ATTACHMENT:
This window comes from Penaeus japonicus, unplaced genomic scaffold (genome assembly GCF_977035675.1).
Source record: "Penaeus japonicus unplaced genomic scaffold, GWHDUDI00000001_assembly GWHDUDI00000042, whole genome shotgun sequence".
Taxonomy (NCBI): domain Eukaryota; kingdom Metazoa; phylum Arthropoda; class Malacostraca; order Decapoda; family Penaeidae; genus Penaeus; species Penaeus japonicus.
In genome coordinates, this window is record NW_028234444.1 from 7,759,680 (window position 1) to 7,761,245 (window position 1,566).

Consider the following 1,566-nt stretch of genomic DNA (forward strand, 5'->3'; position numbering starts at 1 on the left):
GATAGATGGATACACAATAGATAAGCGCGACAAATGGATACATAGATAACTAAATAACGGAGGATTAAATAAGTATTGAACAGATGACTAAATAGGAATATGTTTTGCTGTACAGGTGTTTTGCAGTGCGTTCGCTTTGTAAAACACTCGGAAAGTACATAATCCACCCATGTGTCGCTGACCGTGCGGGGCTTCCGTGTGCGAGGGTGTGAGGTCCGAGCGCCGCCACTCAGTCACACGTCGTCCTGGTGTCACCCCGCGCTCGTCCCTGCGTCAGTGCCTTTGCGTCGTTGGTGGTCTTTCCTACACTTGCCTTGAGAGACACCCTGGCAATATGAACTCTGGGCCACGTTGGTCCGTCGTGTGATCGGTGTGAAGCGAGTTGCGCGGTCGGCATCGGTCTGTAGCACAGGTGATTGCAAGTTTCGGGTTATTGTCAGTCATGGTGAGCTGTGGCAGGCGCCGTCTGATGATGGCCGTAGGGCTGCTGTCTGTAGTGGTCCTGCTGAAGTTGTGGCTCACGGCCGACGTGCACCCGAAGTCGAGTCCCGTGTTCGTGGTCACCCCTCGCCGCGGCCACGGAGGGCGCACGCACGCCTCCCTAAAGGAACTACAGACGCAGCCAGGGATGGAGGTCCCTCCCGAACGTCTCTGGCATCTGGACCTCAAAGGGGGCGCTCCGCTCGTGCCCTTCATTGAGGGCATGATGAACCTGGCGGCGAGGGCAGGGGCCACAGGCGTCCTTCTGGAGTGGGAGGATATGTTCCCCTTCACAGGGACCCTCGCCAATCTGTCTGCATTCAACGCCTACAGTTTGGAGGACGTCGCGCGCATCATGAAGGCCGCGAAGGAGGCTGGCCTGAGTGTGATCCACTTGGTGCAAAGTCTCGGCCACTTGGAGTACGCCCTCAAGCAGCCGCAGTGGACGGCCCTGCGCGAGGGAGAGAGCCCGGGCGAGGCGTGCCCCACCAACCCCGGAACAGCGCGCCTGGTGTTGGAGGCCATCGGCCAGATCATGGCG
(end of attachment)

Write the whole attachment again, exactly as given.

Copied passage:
This window comes from Penaeus japonicus, unplaced genomic scaffold (genome assembly GCF_977035675.1).
Source record: "Penaeus japonicus unplaced genomic scaffold, GWHDUDI00000001_assembly GWHDUDI00000042, whole genome shotgun sequence".
Taxonomy (NCBI): domain Eukaryota; kingdom Metazoa; phylum Arthropoda; class Malacostraca; order Decapoda; family Penaeidae; genus Penaeus; species Penaeus japonicus.
In genome coordinates, this window is record NW_028234444.1 from 7,759,680 (window position 1) to 7,761,245 (window position 1,566).

Consider the following 1,566-nt stretch of genomic DNA (forward strand, 5'->3'; position numbering starts at 1 on the left):
GATAGATGGATACACAATAGATAAGCGCGACAAATGGATACATAGATAACTAAATAACGGAGGATTAAATAAGTATTGAACAGATGACTAAATAGGAATATGTTTTGCTGTACAGGTGTTTTGCAGTGCGTTCGCTTTGTAAAACACTCGGAAAGTACATAATCCACCCATGTGTCGCTGACCGTGCGGGGCTTCCGTGTGCGAGGGTGTGAGGTCCGAGCGCCGCCACTCAGTCACACGTCGTCCTGGTGTCACCCCGCGCTCGTCCCTGCGTCAGTGCCTTTGCGTCGTTGGTGGTCTTTCCTACACTTGCCTTGAGAGACACCCTGGCAATATGAACTCTGGGCCACGTTGGTCCGTCGTGTGATCGGTGTGAAGCGAGTTGCGCGGTCGGCATCGGTCTGTAGCACAGGTGATTGCAAGTTTCGGGTTATTGTCAGTCATGGTGAGCTGTGGCAGGCGCCGTCTGATGATGGCCGTAGGGCTGCTGTCTGTAGTGGTCCTGCTGAAGTTGTGGCTCACGGCCGACGTGCACCCGAAGTCGAGTCCCGTGTTCGTGGTCACCCCTCGCCGCGGCCACGGAGGGCGCACGCACGCCTCCCTAAAGGAACTACAGACGCAGCCAGGGATGGAGGTCCCTCCCGAACGTCTCTGGCATCTGGACCTCAAAGGGGGCGCTCCGCTCGTGCCCTTCATTGAGGGCATGATGAACCTGGCGGCGAGGGCAGGGGCCACAGGCGTCCTTCTGGAGTGGGAGGATATGTTCCCCTTCACAGGGACCCTCGCCAATCTGTCTGCATTCAACGCCTACAGTTTGGAGGACGTCGCGCGCATCATGAAGGCCGCGAAGGAGGCTGGCCTGAGTGTGATCCACTTGGTGCAAAGTCTCGGCCACTTGGAGTACGCCCTCAAGCAGCCGCAGTGGACGGCCCTGCGCGAGGGAGAGAGCCCGGGCGAGGCGTGCCCCACCAACCCCGGAACAGCGCGCCTGGTGTTGGAGGCCATCGGCCAGATCATGGCG